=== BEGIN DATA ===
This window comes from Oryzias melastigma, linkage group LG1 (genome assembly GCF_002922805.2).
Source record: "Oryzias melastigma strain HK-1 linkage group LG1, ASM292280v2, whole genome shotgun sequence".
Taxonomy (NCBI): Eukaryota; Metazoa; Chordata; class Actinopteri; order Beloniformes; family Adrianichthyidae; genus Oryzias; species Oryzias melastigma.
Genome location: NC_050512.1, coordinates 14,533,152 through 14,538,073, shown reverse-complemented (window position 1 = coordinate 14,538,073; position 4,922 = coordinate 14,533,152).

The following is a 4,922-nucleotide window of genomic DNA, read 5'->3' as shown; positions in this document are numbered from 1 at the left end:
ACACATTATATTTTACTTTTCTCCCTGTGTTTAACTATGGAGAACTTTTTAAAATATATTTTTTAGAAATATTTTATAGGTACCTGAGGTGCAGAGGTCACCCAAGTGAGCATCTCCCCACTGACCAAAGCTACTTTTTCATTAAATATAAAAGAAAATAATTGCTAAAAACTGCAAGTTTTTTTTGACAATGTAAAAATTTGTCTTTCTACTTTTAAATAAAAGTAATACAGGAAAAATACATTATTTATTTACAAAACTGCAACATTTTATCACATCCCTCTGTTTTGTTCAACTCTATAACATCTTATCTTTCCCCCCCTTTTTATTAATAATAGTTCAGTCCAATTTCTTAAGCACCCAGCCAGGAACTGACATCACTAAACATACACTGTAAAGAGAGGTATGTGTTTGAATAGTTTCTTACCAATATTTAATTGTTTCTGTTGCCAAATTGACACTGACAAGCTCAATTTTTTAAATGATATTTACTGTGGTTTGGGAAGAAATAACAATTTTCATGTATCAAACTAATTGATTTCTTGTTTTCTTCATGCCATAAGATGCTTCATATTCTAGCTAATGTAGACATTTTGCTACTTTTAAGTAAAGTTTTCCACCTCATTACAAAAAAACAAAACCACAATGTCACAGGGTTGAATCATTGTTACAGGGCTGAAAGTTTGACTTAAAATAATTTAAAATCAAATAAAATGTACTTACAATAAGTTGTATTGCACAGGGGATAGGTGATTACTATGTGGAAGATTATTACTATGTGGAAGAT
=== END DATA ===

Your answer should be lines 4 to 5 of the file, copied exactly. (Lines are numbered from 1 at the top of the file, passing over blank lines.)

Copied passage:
Genome location: NC_050512.1, coordinates 14,533,152 through 14,538,073, shown reverse-complemented (window position 1 = coordinate 14,538,073; position 4,922 = coordinate 14,533,152).

The following is a 4,922-nucleotide window of genomic DNA, read 5'->3' as shown; positions in this document are numbered from 1 at the left end: